on the question of too many programing libraries

in the past 5 years, there seems to be a exponential growth of programing language libraries.

this can especially be seen in JavaScript land.

this is different from say 1990s, where, there is usually widely accepted “the best” lib for X.

today, there are so many, that usually a programer never heard of.

so, the question to me is, what to do about it?

i'm the type that tend to know it all, alway keeping a eye on all things. But that has been impossible now, or even, impractical and meaningless.

i want to think about this, as to have some kinda conclusion or closure on the situation.

if i do nothing, then, libs will just grow without my awareness. This been the case for many years already. It can be likened to not knowning all latest movies, or all latest comic books published, or Japan comics books published in Japan, or say TV shows published in China, or not keeping up with gaming community, new games, etc. There are, thousands, millions, of them, things, you don't know. When you were a teen, you might know all the best new video games, or hot movies, or comics books, but not now, because you haven't been following it, no longer interested, or no time.

so, what's the deal with programing language libraries? well, today, not just lib grows exponentially, but also languages, and now programing paradigms.

〔➤see Proliferation of Computing Languages

for example, few years ago, node.js popularized event based programing. Now, reactive programing seems to be hot. There are language and libraries doing it. And, the idea of Persistent data structure seems also getting popular. First popularized by clojure, now Facebook immutable lib for JavaScript.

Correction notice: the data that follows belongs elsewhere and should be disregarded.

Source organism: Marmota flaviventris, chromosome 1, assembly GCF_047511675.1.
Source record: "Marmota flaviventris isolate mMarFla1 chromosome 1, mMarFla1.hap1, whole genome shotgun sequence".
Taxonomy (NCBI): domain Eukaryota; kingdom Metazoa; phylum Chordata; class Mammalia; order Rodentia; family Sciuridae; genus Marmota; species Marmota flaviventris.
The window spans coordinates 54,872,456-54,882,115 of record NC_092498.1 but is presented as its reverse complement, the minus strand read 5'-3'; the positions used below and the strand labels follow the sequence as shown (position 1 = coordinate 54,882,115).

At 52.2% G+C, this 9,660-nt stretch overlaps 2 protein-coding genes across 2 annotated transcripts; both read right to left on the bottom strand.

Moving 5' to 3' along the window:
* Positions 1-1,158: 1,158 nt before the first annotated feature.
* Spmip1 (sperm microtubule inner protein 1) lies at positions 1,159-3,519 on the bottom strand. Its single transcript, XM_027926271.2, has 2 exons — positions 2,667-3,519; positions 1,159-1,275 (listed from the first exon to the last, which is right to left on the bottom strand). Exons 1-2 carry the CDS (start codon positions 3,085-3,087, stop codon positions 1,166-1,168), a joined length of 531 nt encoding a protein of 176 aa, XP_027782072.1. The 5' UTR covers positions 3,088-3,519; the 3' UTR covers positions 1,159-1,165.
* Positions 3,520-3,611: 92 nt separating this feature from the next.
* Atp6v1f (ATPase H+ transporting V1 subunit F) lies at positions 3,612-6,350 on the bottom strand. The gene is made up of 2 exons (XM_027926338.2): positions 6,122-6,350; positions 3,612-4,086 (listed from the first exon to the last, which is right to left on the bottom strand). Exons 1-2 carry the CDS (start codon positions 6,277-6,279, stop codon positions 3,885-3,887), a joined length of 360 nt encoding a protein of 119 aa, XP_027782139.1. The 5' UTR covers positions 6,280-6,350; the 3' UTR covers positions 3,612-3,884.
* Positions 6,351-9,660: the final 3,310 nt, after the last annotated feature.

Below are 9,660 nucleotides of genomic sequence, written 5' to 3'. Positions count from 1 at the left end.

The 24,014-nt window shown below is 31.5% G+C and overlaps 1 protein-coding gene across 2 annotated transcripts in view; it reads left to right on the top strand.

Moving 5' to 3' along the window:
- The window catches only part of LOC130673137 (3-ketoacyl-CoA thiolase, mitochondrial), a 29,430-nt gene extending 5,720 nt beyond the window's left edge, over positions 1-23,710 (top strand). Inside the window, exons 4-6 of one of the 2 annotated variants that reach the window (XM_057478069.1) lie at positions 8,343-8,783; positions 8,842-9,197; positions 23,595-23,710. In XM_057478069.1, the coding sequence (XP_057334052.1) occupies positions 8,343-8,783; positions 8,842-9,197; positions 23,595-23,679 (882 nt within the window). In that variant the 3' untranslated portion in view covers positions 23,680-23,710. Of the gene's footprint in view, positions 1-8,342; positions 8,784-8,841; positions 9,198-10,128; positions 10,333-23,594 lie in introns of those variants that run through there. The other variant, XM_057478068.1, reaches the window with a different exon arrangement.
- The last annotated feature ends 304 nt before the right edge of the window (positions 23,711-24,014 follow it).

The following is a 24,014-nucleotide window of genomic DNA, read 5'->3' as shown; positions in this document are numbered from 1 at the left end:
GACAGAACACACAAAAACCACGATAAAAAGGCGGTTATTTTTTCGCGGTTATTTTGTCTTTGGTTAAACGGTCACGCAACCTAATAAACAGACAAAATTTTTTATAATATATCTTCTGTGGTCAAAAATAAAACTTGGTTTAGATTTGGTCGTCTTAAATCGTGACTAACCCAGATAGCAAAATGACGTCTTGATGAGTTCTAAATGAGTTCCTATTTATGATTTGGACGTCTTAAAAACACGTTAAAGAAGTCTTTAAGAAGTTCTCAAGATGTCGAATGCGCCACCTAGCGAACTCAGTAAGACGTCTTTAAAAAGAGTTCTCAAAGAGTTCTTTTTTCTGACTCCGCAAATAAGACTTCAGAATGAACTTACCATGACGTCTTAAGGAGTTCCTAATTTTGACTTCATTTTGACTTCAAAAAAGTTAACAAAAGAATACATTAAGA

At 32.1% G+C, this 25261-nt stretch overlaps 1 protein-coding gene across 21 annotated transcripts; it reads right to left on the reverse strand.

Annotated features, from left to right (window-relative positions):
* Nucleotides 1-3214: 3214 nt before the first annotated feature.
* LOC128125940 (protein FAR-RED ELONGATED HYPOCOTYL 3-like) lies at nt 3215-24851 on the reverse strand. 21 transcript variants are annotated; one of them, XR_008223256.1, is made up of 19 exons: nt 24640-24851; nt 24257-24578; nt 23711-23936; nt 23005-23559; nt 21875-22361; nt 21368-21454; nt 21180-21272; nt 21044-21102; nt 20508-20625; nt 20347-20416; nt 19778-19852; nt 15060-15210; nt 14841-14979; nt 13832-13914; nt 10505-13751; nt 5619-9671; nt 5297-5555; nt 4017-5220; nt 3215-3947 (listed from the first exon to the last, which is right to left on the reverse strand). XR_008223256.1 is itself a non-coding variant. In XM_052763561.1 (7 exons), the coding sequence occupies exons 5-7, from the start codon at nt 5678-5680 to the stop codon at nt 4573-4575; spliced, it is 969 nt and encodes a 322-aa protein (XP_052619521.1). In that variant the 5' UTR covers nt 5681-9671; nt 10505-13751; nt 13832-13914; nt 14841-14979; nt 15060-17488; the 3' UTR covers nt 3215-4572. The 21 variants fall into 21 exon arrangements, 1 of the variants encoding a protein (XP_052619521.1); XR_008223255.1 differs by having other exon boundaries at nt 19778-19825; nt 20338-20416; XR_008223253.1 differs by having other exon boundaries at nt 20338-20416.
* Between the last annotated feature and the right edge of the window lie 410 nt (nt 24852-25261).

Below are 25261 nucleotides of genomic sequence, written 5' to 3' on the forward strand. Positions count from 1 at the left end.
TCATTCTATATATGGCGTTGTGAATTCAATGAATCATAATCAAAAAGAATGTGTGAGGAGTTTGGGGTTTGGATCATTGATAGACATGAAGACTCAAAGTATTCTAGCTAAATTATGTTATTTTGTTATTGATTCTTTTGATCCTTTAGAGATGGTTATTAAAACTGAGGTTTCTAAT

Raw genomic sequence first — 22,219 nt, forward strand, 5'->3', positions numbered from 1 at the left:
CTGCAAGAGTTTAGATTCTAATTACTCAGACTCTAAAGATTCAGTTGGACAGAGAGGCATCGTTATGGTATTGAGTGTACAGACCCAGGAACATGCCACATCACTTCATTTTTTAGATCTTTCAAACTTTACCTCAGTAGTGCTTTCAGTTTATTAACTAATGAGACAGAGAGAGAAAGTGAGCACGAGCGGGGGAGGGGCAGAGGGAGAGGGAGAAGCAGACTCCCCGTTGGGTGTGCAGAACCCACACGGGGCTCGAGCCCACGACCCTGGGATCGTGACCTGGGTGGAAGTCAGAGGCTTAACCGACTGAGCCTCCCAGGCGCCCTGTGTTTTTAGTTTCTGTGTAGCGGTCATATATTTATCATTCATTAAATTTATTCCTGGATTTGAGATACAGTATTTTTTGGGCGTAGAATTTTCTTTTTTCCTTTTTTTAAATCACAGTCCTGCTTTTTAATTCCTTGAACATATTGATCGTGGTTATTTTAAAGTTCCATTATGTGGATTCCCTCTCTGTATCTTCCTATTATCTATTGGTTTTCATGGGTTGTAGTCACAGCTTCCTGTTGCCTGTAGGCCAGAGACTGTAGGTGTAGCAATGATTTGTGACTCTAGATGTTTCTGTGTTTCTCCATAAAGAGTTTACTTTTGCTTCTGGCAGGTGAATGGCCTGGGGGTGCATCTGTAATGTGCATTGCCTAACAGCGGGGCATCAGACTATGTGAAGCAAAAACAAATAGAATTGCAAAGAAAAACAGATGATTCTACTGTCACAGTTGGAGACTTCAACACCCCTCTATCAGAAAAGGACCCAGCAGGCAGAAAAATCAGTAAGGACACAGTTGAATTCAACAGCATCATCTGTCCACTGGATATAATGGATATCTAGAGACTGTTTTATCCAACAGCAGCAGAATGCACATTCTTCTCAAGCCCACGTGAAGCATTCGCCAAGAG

in the end, i don't think there's much one can do, or should do. Do you know all the movies published in India? In programing, even in the 1990s, not everyone knows about all fields of programing, such as operating systems, database, game programing, networking, scientific programing, etc.

but if you are a philosopher, a observer, then, you might still try to follow, keep in the know and analyze trends and have opinions about where are we going. In some sense, the task now is harder, and more exciting, then compared to 1990s.

actually, the phenomenon of exponential growth, is happening not just in programing libs, but every day things too. Everyday things, trends, inventions, practices, behaviors, i think they are all growing. (for example, think of cell phone, payment methods, dating practice) In this regard, am thinking, humanity has entered a era, sometimes depicted in dystopia scifi, where you have massive diverse groups and things each one odd to another.

i think, the speed and number of new things springing up, is faster than the speed they can be digested or merged with some universal status quo. So, you end up with lots regional phenomenon.

ok. So far so good. But, how does this compare to the era before? say, before the internet, or before industrialization?

before the internet, communication tech isn't as strong, so, first of all, new things may be happening around the world, just that you don't know about them. (the internet made us known things we never know before, such as sexual practices, and all sorts of others things, e.g. we can see and discuss on reddit now.) before the internet, even old things we don't know, such as different cultures. For example, to know what Chinese do, you have to be a academic, or go to library to dig book and look at a handful of pictures, or have lived in china. But now, you can know what chinese do daily, or watch their daily lives if you want to. (for example, twitter, facebook.)

ok, but do new things happen as much in say 1990s as now? I think in general no. Today, the tech is vibrant that new things happen far more often.

now thinking about before industrialization, i think the above is confirmed. Without technology, things don't change much.

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